Have you heard of Passive House? It’s a home building standard that operates on the premise that if you have a lot of insulation, you’ll use way less energy. Heating and cooling are among the most significant energy costs in a household. When you’ve insulated properly, you reduce these costs substantially.
You’ve read the term building envelope a few times in this article – the envelope surrounds your home and acts as a barrier between the climate outside and inside. When that barrier has weak points, heat can seep through, making your home hotter in the summer and cooler in the winter.
To insulate efficiently, you need insulation throughout your home; you’ll also need insulating doors and windows. That can seem like a hefty cost, but building green doesn’t cost, it pays. Over time, you’ll save an incredible amount on energy costs and you may be able to sell your home for more than if it wasn’t well-insulated.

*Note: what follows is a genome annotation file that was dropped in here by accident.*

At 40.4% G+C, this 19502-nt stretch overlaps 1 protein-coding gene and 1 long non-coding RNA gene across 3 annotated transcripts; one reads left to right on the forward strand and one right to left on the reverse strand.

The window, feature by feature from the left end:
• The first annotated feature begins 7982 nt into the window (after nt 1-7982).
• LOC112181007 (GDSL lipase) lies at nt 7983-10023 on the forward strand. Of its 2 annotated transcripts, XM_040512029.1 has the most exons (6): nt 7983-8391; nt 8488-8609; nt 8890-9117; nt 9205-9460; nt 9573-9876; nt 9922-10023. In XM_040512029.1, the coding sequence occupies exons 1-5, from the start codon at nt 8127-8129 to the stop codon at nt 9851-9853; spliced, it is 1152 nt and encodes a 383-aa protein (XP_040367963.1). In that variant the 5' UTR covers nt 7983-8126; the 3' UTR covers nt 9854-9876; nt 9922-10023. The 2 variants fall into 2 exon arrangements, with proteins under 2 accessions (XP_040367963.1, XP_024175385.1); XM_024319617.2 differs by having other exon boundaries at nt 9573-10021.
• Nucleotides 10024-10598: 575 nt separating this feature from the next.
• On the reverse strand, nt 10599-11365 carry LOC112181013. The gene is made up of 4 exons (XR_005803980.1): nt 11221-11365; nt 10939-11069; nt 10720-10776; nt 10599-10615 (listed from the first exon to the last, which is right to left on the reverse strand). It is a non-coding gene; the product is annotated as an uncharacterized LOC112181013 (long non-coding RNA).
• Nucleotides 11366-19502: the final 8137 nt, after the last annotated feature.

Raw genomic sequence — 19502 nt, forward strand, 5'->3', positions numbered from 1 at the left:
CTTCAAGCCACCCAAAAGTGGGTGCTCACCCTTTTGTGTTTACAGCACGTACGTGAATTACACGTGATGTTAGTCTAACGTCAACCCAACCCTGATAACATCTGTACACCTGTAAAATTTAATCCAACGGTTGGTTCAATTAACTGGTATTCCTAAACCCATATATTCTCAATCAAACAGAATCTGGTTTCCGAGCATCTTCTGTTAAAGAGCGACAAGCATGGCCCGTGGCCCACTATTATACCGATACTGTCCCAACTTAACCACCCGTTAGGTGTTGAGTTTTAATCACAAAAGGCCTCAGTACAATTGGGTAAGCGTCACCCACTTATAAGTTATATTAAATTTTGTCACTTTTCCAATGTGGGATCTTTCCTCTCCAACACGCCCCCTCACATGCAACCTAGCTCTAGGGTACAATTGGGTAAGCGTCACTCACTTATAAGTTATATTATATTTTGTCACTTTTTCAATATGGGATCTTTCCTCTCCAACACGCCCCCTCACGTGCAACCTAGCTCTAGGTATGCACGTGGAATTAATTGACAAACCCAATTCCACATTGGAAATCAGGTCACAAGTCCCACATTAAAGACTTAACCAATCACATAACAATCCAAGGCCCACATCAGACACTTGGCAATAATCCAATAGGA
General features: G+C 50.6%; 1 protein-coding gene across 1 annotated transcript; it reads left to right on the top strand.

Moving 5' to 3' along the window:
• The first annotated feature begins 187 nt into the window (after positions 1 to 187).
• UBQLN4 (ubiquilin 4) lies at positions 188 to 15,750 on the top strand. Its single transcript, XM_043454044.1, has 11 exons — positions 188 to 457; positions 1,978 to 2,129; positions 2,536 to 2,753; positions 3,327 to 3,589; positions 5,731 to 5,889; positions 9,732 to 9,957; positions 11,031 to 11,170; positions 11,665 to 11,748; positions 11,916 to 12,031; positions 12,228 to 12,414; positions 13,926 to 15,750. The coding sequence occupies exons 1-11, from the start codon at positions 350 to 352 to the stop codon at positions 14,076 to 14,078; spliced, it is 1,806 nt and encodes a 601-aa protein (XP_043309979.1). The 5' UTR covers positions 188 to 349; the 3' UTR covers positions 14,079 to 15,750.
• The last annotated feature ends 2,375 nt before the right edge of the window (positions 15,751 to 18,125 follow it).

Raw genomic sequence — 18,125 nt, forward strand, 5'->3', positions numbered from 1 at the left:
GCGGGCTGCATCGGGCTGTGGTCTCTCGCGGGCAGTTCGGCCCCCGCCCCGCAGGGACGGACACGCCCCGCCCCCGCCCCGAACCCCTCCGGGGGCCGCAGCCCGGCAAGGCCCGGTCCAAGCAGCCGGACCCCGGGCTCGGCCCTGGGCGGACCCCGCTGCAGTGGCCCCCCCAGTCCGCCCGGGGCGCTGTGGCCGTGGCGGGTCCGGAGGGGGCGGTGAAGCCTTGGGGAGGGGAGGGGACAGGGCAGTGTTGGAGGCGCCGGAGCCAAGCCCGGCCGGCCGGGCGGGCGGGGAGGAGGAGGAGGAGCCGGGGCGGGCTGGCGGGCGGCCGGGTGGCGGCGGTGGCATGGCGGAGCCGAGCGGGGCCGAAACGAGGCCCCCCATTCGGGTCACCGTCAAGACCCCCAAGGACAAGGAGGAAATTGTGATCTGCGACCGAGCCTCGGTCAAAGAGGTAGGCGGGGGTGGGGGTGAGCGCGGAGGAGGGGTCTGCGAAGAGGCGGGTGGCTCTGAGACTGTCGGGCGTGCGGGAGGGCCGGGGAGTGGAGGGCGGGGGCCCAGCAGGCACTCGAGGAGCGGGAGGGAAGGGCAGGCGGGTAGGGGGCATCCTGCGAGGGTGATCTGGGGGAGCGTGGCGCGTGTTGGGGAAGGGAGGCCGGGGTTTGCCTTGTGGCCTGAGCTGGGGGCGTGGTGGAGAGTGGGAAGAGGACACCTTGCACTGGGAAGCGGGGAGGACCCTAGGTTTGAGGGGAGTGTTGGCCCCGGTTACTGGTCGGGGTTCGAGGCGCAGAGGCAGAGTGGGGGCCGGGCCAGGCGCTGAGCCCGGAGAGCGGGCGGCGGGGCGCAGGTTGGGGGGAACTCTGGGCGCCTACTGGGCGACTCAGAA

How old is your furnace? How about your air conditioner? Over the last decade, there have been substantial improvements in energy efficiency for climate control devices. Instead of spending money on repair costs for inefficient devices, consider replacing them entirely.
The upfront cost might seem significant, but when your energy utilization jumps from 60% to 95%, you can save up to 35% on heating and cooling costs each month, and that adds up fast!
Shiny New Appliances
Every year, appliances get more efficient. Getting rid of your old refrigerator, stove, washing machine, or dryer can save you a lot of energy over time.